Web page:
It's a funny, inquiring and surprising guide to the world of design and advertising. It contains over fifty short essays in which Bierut takes a closer look at the graphic design industry over the last few decades. The book is full of entertaining and inspiring stories from the life of a partner of one of the most significant design agencies, Pentagram.

There is just one clarification to make: Don’t always get inspiration from other graphic design studios. You can seek inspiration in different things: Art, photography, street art, nature. We are the sum of everything we see. If you just look into what every designer does, then you won’t differentiate from them.

Whats the best piece of advice you’ve ever received?

Barbara: It’s a personal one. Any time I was afraid of doing something new, my father used to say “la aventura es la aventura” (“adventure is adventure”), meaning that any new challenge in life should not be scary, but taken as an adventure.

Sebastian and I really loved it when he said that, and we took it as a piece of advice when facing new challenges in our studio.

We love learning things. We have a passion for exploration and knowledge acquisition. And we love learning by doing. If someone proposes a new project that we have not done before, we take it as a challenge and we start the new “adventure”.

Design work by Alto The Design Kids interviews Alto work-4
Design work by Alto The Design Kids interviews Alto work-4

I work very spontaneously whereas Sebastian is very rational — trying to find the mid-point between these two approaches is an enriching experience.

What advice would you give students graduating in 2019?

Don’t be afraid of making mistakes, we all do. Always show your work and have fun. And don’t be afraid of being your weird self, that is what differentiates you from the crowd.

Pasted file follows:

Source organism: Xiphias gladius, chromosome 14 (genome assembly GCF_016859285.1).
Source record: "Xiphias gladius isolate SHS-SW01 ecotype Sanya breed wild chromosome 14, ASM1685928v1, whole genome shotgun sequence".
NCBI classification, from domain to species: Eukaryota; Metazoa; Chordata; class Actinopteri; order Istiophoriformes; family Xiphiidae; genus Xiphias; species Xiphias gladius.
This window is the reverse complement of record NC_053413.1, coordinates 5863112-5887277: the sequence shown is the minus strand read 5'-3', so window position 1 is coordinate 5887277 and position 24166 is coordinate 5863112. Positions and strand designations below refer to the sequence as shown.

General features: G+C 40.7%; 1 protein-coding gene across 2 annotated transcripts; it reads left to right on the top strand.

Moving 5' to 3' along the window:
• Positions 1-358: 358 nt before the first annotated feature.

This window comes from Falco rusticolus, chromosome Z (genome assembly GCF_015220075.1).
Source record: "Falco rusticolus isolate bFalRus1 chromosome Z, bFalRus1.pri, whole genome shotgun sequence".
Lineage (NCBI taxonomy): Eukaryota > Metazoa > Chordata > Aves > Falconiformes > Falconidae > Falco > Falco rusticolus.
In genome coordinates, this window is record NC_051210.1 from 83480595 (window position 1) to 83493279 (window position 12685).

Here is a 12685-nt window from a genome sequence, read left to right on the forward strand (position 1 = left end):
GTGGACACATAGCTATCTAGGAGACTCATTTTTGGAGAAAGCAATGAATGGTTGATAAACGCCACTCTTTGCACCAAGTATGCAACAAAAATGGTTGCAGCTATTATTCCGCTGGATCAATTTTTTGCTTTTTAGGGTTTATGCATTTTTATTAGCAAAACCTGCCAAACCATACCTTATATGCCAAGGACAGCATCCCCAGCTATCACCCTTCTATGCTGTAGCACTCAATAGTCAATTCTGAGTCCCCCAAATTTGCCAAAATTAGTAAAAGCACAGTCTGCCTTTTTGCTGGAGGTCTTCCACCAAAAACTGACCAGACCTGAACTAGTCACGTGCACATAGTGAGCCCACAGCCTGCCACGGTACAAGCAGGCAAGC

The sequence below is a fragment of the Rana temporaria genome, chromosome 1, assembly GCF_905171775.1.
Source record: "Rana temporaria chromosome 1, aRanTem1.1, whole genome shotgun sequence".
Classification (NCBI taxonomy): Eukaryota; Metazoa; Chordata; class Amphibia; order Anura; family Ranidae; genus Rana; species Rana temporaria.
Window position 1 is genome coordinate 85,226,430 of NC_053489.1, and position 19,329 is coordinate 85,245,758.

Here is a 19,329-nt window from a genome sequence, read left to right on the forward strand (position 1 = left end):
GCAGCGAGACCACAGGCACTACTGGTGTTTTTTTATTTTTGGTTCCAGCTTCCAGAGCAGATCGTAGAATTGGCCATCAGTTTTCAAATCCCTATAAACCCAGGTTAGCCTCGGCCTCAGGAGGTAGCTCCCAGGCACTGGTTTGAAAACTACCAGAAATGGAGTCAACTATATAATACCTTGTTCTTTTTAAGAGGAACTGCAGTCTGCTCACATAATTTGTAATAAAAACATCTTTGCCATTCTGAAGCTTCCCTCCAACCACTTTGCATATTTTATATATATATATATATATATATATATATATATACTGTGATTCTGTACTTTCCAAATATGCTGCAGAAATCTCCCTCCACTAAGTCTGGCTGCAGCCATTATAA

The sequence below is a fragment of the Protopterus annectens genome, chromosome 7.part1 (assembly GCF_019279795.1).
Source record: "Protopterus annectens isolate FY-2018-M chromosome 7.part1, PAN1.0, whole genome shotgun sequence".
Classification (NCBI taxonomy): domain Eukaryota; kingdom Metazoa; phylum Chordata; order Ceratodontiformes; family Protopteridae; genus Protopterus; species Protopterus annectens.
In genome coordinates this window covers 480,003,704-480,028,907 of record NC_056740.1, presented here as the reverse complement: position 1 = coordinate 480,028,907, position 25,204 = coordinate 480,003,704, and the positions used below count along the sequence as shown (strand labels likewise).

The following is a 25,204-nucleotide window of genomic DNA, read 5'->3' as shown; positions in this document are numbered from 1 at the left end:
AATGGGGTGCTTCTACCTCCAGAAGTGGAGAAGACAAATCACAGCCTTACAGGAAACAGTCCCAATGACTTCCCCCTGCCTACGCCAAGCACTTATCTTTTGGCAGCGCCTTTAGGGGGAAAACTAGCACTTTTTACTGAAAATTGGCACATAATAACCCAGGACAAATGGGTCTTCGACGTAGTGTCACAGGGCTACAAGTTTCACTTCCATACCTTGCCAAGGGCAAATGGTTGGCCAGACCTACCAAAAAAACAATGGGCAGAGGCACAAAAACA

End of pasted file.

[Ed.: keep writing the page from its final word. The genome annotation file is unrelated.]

Invest in your future. Don’t aim at earning money as your fist objective, go for experiences in what you love. Internships in good design studios or collaborations can lead you to better jobs and to learn the know-how in order to build your own practice. But be picky with the mentor you choose, if you are exchanging your time for the experience it has to be worth it.

Job search engines in Buenos Aires, don’t always show the best graphic design jobs. If you want to work in a good studio, send your CV straight to them.

In your CV, don’t include unnecessary charts about your software knowledge. Instead, make a good effort in preparing an attractive portfolio. That is how you can effectively show what you do best.

If you don’t get new clients by your own, create your own personal projects to include in your portfolio. Our first projects were for friends and family, for example.

Be nice to people. In the first place, it will make our world better and, second, it will help you to find new clients. It is remarkable how many new business opportunities come from random contacts.

Ask your customers for feedback so you can improve your contact with the following clients. Be open to them. Their fresh point of view can also bring about new ideas.

We always try to give a plus. When you offer your clients a tiny extra, they start to value you more, and that helps to build up their trust in you as a professional.

Where do you think design is heading in the next five years and how will you adapt?

Technology is changing so fast that we all have to learn something new every day to understand what is going on, at least. Augmented reality, artificial intelligence and processing are only a few possibilities that we would like to explore in the near future. We believe that you should have eager eyes all the time and develop your skills. And remember to have fun! If you don’t like something, don’t force yourself.

Design work by Alto The Design Kids interviews Alto work-6
Design work by Alto The Design Kids interviews Alto work-6

Where to find Alto online.


Instagram: @altocrew

Twitter: @altocrew

Get involved